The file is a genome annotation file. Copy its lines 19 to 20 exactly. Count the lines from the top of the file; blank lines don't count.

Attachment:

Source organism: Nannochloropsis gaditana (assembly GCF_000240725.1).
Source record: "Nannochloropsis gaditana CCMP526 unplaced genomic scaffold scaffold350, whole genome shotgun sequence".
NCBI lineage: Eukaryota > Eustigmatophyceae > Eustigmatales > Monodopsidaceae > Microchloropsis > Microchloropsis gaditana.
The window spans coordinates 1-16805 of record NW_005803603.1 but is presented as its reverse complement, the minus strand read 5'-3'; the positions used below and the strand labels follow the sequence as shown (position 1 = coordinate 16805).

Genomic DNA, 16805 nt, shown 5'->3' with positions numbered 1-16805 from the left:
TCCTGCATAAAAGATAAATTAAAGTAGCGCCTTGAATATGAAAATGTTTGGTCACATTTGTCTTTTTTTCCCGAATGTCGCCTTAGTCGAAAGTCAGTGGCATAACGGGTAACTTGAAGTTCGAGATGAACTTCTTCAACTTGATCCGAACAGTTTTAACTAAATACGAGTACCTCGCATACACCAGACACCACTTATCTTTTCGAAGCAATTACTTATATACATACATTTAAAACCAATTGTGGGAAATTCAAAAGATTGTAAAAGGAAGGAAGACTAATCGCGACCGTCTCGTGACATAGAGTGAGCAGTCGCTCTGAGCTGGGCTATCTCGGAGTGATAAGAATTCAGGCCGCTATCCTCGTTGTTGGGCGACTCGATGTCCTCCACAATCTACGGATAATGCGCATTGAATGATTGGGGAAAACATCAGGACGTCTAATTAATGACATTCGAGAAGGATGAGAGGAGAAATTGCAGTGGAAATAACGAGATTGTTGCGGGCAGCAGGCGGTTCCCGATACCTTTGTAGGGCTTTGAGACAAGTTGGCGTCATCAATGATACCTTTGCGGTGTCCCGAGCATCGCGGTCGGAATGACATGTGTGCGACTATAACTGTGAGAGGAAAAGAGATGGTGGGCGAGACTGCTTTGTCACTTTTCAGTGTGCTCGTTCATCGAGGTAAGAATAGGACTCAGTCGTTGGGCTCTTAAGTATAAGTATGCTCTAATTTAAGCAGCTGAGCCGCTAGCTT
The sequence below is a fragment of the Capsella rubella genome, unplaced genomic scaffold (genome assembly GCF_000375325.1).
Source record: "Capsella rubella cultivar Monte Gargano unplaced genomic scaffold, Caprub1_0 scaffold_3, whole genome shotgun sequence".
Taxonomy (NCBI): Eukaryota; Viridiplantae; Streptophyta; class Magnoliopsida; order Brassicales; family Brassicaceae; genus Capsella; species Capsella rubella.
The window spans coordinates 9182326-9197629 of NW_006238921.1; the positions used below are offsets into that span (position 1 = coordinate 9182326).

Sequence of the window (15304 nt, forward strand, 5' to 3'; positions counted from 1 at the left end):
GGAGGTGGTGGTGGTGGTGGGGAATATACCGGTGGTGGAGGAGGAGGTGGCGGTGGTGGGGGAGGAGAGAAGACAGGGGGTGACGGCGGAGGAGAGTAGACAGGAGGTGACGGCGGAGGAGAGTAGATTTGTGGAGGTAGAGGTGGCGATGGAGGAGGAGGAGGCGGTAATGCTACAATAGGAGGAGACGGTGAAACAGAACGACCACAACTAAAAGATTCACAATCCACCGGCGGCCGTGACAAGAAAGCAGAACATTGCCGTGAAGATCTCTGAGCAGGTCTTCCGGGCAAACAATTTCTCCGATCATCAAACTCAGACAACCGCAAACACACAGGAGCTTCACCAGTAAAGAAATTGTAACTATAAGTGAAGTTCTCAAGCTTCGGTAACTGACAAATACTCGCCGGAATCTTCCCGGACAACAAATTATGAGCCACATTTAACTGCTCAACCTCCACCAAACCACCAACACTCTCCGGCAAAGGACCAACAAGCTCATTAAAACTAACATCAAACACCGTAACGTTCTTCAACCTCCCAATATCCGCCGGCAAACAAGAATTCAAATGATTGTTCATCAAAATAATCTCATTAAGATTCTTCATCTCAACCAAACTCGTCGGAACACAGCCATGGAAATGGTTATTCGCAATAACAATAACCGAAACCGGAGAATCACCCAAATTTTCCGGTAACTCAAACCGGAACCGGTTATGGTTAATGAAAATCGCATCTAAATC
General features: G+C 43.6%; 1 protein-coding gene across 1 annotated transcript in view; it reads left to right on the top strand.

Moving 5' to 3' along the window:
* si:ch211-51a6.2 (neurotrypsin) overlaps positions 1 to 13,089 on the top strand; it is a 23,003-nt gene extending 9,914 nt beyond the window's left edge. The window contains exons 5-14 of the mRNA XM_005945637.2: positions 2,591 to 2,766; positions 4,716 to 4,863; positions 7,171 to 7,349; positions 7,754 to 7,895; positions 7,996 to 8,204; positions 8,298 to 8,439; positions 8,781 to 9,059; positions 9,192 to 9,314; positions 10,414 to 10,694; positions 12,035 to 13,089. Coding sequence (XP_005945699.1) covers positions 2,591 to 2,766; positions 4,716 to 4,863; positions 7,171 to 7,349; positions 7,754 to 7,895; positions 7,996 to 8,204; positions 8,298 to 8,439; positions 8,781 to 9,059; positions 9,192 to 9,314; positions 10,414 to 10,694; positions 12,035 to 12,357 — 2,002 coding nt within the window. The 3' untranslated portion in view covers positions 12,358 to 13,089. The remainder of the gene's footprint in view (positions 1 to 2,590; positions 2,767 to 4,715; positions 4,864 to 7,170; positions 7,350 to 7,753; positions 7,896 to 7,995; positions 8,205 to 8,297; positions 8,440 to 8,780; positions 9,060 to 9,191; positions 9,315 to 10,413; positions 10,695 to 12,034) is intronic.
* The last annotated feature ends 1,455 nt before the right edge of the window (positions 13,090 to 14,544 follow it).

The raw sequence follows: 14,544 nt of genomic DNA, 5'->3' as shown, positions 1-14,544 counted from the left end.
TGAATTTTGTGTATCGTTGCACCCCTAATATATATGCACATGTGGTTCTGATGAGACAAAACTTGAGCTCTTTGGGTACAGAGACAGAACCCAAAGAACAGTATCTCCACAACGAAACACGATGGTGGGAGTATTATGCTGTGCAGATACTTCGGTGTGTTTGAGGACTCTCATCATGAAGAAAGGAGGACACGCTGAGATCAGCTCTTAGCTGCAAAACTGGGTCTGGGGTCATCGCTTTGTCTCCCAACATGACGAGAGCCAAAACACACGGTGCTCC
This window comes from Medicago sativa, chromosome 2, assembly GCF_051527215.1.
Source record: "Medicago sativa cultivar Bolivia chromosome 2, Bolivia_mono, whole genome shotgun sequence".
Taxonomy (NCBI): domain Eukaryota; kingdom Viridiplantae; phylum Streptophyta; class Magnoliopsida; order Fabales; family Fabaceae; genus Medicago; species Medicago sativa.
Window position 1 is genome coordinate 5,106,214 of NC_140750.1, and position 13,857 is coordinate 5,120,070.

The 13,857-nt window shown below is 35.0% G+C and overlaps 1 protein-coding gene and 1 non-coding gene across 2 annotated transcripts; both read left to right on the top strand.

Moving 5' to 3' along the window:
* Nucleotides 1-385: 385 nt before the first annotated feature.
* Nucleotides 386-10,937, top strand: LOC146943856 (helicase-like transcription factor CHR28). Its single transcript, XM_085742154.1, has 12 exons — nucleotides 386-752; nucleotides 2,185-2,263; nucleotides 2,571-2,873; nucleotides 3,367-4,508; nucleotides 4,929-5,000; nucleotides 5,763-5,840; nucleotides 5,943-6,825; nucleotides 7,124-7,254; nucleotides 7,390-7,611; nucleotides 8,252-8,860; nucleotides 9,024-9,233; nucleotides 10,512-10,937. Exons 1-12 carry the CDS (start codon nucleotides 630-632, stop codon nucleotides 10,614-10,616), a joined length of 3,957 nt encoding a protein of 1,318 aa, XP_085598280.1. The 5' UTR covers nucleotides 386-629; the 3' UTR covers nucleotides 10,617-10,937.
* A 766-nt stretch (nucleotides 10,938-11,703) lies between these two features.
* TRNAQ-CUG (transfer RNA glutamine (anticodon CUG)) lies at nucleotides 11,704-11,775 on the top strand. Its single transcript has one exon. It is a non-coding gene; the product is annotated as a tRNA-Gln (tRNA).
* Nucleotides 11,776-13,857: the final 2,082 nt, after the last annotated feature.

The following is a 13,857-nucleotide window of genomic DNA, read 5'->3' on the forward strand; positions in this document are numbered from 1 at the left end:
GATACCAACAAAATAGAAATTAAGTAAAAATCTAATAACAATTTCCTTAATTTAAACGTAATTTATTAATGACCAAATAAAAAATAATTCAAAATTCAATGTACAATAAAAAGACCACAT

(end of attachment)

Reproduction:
This window comes from Medicago sativa, chromosome 2, assembly GCF_051527215.1.
Source record: "Medicago sativa cultivar Bolivia chromosome 2, Bolivia_mono, whole genome shotgun sequence".